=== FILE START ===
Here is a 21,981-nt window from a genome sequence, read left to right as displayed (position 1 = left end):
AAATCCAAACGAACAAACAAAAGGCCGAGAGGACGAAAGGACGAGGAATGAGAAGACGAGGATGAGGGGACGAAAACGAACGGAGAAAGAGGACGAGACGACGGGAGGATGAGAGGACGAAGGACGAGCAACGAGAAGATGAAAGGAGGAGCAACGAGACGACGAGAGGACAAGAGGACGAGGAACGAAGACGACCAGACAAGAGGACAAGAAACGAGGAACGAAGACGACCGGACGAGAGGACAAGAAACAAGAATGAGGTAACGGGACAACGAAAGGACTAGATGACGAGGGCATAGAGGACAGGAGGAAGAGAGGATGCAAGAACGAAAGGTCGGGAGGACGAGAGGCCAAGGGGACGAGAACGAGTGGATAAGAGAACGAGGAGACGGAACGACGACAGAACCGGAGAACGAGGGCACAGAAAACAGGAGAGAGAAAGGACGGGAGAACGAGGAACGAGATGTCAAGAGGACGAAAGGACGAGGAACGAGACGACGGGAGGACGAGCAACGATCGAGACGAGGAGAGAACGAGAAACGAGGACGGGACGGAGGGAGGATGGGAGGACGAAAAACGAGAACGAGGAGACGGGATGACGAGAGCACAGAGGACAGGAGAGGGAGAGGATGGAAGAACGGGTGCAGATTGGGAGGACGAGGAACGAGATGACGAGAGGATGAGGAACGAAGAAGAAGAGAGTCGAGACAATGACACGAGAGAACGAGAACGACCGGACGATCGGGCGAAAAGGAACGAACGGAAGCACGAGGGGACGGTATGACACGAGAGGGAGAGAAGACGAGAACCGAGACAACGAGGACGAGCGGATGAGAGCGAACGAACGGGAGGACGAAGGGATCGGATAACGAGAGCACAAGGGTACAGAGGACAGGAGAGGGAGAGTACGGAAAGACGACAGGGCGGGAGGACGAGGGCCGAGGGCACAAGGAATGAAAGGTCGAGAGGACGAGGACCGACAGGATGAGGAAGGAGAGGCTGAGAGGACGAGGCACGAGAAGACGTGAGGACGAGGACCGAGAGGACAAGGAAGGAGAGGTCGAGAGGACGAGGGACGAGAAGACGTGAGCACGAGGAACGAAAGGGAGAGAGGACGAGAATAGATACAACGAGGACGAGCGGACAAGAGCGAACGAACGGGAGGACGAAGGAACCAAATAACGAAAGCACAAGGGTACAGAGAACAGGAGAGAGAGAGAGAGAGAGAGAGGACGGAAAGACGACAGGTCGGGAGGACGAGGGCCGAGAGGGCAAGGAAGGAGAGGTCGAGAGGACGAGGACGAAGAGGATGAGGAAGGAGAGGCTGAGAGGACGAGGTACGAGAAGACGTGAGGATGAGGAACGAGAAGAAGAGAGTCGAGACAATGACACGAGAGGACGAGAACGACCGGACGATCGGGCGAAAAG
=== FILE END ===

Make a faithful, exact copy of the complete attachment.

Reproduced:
Here is a 21,981-nt window from a genome sequence, read left to right as displayed (position 1 = left end):
AAATCCAAACGAACAAACAAAAGGCCGAGAGGACGAAAGGACGAGGAATGAGAAGACGAGGATGAGGGGACGAAAACGAACGGAGAAAGAGGACGAGACGACGGGAGGATGAGAGGACGAAGGACGAGCAACGAGAAGATGAAAGGAGGAGCAACGAGACGACGAGAGGACAAGAGGACGAGGAACGAAGACGACCAGACAAGAGGACAAGAAACGAGGAACGAAGACGACCGGACGAGAGGACAAGAAACAAGAATGAGGTAACGGGACAACGAAAGGACTAGATGACGAGGGCATAGAGGACAGGAGGAAGAGAGGATGCAAGAACGAAAGGTCGGGAGGACGAGAGGCCAAGGGGACGAGAACGAGTGGATAAGAGAACGAGGAGACGGAACGACGACAGAACCGGAGAACGAGGGCACAGAAAACAGGAGAGAGAAAGGACGGGAGAACGAGGAACGAGATGTCAAGAGGACGAAAGGACGAGGAACGAGACGACGGGAGGACGAGCAACGATCGAGACGAGGAGAGAACGAGAAACGAGGACGGGACGGAGGGAGGATGGGAGGACGAAAAACGAGAACGAGGAGACGGGATGACGAGAGCACAGAGGACAGGAGAGGGAGAGGATGGAAGAACGGGTGCAGATTGGGAGGACGAGGAACGAGATGACGAGAGGATGAGGAACGAAGAAGAAGAGAGTCGAGACAATGACACGAGAGAACGAGAACGACCGGACGATCGGGCGAAAAGGAACGAACGGAAGCACGAGGGGACGGTATGACACGAGAGGGAGAGAAGACGAGAACCGAGACAACGAGGACGAGCGGATGAGAGCGAACGAACGGGAGGACGAAGGGATCGGATAACGAGAGCACAAGGGTACAGAGGACAGGAGAGGGAGAGTACGGAAAGACGACAGGGCGGGAGGACGAGGGCCGAGGGCACAAGGAATGAAAGGTCGAGAGGACGAGGACCGACAGGATGAGGAAGGAGAGGCTGAGAGGACGAGGCACGAGAAGACGTGAGGACGAGGACCGAGAGGACAAGGAAGGAGAGGTCGAGAGGACGAGGGACGAGAAGACGTGAGCACGAGGAACGAAAGGGAGAGAGGACGAGAATAGATACAACGAGGACGAGCGGACAAGAGCGAACGAACGGGAGGACGAAGGAACCAAATAACGAAAGCACAAGGGTACAGAGAACAGGAGAGAGAGAGAGAGAGAGAGAGGACGGAAAGACGACAGGTCGGGAGGACGAGGGCCGAGAGGGCAAGGAAGGAGAGGTCGAGAGGACGAGGACGAAGAGGATGAGGAAGGAGAGGCTGAGAGGACGAGGTACGAGAAGACGTGAGGATGAGGAACGAGAAGAAGAGAGTCGAGACAATGACACGAGAGGACGAGAACGACCGGACGATCGGGCGAAAAG